MEDIATION HYPE & HYPERBOLE: HOW MUCH SHOULD WE BELIEVE - Dispute Resolution Journal - Vol. 58, No. 3
The author is an associate professor of management at the University of Houston-Clear Lake. He holds a Ph.D. in Management from the University of New South Wales (Australia), an LL.M. from the London School of Economics, and an LL.B. from Warwick University (England). In his career as a labor arbitrator and mediator, he has heard hundreds of disputes in a wide variety of industrial settings. He is a member of the National Academy of Arbitrators. He has conducted research and published in numerous fields including labor relations, fair employment practices, industrial discipline, and dispute resolution. He resides in Houston and has a second office in Tampa. His e- mail address is email@example.com.
Originally from Dispute Resolution Journal
As mediation has become a more common approach for resolving a diverse array of legal and societal disputes, practitioners and parties alike have made enthusiastic claims about its many positive attributes. How true are these claims? Should we believe everything we hear about mediation? Since the novelty of mediation has worn off, many of the claims that have been made by mediation zealots need to be examined in a more critical light. This article examines several common assumptions about mediation in order to open a dialogue among practitioners and parties about the limitation as well as the promise of mediation.
The mediation process is an indispensable device in the “tool kit” of many dispute resolution professionals. Early in the last decade, as mediation became an institutionalized step in a diverse array of dispute resolution systems, mediators and disputants alike were generous, even effusive, in their claims about its positive attributes.1 Whether viewed as pure “hype,” or as “hyperbole,” some of these claims have fallen conspicuously short of reality. In other fields besides the author’s “home turf” of employment disputes, much of the naive enthusiasm surrounding the mediation process has also begun to wane. In many quarters, the process has ceased to be viewed as a panacea and is, instead, seen with a combination of realism, cynicism and even contempt. Some people may feel that they obtained sub-optimal outcomes from the process in the past. Others in the market for an adjudicated outcome may view mediation as little more than a toll booth on the road to litigation. Yet others may be disappointed that mediation does not always live up to all the claims its proponents have made for it. In other words, they may feel confused or misled by the hype and hyperbole surrounding mediation.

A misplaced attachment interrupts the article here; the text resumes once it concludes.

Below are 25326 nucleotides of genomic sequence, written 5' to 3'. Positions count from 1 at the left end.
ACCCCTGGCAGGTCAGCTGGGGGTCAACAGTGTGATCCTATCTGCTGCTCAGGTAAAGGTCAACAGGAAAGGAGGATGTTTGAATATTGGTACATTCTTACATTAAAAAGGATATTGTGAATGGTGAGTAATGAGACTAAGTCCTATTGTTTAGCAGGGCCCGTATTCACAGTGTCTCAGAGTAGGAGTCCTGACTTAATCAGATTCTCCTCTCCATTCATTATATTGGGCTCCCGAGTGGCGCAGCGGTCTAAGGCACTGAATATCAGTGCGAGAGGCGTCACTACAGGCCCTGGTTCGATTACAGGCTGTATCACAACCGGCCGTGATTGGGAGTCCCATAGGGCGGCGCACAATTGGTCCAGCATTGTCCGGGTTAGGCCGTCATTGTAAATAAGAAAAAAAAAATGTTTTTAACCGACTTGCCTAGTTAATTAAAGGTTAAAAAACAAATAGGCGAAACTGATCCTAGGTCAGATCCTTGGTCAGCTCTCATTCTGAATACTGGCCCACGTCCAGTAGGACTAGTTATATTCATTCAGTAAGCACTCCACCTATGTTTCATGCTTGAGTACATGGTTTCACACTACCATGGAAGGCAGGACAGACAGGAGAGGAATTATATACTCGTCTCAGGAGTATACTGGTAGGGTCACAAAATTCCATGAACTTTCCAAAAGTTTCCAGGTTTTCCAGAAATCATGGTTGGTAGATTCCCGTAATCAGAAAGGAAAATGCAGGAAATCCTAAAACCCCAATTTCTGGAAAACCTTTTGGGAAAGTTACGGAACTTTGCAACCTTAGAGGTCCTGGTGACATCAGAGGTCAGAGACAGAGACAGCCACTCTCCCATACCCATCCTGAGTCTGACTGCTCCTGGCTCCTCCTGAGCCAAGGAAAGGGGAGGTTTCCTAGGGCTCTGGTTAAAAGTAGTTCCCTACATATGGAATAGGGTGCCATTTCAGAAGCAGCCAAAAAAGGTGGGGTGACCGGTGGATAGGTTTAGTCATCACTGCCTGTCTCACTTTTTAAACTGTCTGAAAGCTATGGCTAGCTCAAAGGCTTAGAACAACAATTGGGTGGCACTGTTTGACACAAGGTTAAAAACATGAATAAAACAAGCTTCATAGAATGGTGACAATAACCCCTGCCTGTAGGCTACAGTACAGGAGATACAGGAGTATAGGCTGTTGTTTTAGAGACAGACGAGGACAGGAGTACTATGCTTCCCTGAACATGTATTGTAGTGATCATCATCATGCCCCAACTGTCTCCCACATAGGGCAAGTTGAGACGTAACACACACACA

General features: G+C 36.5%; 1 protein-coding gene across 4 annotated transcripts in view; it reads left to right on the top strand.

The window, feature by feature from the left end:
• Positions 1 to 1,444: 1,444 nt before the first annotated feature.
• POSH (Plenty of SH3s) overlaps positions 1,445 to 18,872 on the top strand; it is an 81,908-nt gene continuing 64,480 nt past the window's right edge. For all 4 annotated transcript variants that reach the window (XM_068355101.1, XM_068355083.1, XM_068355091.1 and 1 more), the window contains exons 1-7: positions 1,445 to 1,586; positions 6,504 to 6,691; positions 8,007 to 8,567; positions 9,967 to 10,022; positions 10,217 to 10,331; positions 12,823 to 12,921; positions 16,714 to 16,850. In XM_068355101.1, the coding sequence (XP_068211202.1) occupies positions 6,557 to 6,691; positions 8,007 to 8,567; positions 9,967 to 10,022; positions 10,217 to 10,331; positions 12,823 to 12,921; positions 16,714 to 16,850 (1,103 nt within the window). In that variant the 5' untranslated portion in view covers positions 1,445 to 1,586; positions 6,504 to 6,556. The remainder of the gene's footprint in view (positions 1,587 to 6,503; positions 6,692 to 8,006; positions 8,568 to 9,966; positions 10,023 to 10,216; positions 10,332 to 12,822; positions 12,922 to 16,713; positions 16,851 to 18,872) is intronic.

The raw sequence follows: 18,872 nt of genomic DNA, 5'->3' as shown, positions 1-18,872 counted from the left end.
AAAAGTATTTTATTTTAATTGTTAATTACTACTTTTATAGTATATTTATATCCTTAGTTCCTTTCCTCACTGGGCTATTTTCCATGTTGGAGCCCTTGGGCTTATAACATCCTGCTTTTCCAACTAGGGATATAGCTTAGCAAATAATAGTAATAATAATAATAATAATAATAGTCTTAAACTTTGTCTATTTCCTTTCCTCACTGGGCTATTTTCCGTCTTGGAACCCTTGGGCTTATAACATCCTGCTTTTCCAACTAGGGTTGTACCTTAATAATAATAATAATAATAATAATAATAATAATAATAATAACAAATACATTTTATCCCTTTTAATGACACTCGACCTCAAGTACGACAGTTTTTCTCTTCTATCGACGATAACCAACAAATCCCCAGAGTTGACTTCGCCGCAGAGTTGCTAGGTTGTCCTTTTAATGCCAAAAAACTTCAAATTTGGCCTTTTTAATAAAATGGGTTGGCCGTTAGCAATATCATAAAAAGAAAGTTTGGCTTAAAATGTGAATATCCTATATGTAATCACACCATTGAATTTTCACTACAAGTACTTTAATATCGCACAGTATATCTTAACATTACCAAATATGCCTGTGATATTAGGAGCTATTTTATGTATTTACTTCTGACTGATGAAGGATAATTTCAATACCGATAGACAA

In order to create more realistic expectations of the process and preserve its integrity, many claims that have been made by mediation messiahs need to be reassessed in a more critical light. This article examines six fundamental beliefs about mediation. While it may be considered heretical to challenge these beliefs, the author’s irreverent goal is to overturn the bucket of conventional wisdom where it is kept. Provoking controversy and debate about the validity of mediation’s basic assumptions can set the stage for their examination in a more systematic and empirical manner by stakeholders and scholars alike.
True, this article contains no hard data or objectively derived metrics to challenge the often stated assumptions about mediation. All of the observations made here are based on armchair empiricism. However, the metaphorical armchair in question has cushioned the posterior of an active mediator/arbitrator and a keen observer of the dynamics of hundreds of disputes that have unfolded before him. It is also the armchair from which the author has trained roughly 2,000 fellow mediators and conducted countless discussions with fellow dispute resolution professionals over the last two decades.